Carey said that the church was to pray for the lost in the nations but he also said that

We must not be contented however with praying, without exerting ourselves in the use of means for the obtaining of those things we pray for (29).

He kept coming back to the Great Commission where God said that we were to go out into all the nations and make disciples. The church responded in saying that this command was just for the apostles at the time of Christ. To this Carey said that if the church wouldn’t claim the responsibility to go make disciples of all the nations then they had no business claiming the promise that Jesus would be with them to the end of the age, seeing that this command and this promise were couched in the same passage.

Little by little, the truth of Carey’s arguments worked their way into the hearts of those on the pew.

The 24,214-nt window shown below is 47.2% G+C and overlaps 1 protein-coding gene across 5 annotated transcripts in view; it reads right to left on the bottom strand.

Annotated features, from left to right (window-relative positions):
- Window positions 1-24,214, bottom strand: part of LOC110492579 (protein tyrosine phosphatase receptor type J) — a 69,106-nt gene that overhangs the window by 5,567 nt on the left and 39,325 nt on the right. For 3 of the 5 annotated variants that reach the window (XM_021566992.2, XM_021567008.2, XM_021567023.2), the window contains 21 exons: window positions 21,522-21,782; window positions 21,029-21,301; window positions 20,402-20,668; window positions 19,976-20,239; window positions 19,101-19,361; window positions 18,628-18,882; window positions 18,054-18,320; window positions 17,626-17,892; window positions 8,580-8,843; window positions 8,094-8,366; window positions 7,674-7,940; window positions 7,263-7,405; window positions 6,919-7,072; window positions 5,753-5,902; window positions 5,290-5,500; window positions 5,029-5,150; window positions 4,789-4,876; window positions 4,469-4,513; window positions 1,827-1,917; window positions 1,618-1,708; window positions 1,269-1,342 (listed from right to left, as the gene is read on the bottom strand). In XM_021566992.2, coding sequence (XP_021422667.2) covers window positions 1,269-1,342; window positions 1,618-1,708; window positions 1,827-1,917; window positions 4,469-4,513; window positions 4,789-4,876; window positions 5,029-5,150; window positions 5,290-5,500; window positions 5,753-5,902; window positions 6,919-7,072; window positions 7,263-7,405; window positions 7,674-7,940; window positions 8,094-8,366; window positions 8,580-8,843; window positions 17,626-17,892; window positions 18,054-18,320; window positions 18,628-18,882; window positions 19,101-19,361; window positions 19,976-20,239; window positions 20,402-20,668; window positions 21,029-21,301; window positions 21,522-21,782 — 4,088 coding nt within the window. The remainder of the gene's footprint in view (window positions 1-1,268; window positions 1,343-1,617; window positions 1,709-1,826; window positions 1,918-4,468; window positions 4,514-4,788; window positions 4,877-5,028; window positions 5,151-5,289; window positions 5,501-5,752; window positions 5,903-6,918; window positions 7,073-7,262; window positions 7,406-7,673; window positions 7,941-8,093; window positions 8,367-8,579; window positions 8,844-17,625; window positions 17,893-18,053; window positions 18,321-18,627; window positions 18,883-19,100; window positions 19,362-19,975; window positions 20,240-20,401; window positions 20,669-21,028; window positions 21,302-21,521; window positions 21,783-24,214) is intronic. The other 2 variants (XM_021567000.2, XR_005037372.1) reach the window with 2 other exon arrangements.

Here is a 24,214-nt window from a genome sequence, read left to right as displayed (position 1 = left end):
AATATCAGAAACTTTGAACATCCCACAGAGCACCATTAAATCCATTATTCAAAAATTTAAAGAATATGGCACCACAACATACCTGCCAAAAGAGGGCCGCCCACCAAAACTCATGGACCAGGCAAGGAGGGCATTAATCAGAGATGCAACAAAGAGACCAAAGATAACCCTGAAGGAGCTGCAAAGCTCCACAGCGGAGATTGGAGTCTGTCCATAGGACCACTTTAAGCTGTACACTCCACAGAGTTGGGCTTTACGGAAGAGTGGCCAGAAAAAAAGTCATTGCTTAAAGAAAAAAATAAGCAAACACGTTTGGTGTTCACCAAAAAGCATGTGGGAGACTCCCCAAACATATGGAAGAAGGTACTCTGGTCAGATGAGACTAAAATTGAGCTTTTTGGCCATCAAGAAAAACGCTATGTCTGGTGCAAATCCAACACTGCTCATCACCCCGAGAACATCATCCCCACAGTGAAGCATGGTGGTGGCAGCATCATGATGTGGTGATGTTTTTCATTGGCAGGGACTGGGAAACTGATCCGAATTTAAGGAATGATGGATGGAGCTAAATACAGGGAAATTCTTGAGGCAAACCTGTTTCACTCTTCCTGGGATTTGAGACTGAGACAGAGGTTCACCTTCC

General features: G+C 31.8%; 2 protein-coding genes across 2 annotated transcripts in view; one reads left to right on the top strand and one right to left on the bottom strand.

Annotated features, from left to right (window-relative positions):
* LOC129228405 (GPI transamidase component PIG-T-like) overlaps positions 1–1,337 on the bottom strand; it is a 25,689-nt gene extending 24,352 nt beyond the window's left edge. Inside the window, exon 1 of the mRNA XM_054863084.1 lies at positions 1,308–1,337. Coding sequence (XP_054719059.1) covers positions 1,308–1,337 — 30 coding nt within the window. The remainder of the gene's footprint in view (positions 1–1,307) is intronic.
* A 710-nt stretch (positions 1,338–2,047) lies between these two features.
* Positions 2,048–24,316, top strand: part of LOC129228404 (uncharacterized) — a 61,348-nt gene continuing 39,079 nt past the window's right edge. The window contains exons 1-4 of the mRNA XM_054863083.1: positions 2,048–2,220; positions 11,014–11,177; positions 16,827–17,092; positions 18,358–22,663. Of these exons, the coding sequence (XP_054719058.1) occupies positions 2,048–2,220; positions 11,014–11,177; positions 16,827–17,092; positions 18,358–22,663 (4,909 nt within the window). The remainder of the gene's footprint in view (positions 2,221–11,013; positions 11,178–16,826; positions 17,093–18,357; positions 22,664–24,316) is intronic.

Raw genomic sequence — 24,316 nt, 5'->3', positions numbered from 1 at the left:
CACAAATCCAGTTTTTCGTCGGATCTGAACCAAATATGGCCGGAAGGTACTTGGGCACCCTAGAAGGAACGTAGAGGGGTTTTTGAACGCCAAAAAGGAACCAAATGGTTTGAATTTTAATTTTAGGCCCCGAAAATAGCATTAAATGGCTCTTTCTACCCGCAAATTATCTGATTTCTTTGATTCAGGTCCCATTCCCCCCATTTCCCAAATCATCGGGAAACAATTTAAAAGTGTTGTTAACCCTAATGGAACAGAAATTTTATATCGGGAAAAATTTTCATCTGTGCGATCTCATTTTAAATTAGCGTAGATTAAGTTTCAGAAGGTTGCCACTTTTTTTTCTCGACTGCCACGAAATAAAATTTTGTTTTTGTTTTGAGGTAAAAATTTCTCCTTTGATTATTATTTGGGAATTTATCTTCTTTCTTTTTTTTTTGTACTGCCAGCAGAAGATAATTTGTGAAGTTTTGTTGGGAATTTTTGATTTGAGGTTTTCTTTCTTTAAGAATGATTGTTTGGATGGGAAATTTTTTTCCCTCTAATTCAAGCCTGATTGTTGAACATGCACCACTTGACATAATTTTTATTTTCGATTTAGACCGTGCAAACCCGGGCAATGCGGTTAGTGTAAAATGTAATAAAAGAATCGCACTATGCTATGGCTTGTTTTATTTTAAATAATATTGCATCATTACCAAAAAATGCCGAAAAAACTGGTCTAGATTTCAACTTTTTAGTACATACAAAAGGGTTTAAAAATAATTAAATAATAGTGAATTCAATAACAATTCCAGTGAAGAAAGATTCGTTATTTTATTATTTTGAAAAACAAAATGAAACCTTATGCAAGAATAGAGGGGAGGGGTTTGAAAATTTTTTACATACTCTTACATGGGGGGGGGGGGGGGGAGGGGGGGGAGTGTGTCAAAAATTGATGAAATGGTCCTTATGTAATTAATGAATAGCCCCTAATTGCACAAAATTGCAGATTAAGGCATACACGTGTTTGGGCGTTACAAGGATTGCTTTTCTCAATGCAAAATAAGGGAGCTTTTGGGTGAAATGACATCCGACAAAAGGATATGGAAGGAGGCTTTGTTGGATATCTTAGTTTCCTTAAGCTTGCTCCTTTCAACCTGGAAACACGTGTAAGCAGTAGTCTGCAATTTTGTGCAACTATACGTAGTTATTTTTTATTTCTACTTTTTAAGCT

Six Year Battle – Won!
Finally, after 6 years of fervent prayer and persuasion, the local church was finally won to the missionary vision. In October 1792, a group of ministers met in order to discuss Carey’s proposal of seeking to evangelize the nations. This is what they wrote in their records of the meeting:

Desirous of making an effort for the propagation of the gospel among the heathen, agreeably to what is recommended in brother Carey’s late publication on that subject, we….do solemnly agree to act in society together for that purpose (32).

Carey spent 6 years laboring in order to convince a local body of believers to let him go out and labor all the more on the mission field. And his labor paid off! The church was won and because of this faithful plodding, there are Indian people around the throne of Jesus right now, worshipping him.

Lessons from Carey
We often look to the ministry of Carey on the foreign mission field to draw lessons from. However, there are many many lessons that can be learned from his six year battle to get to the field. Carey’s battle to get to the field lent towards…

The Strengthening of the Sending Church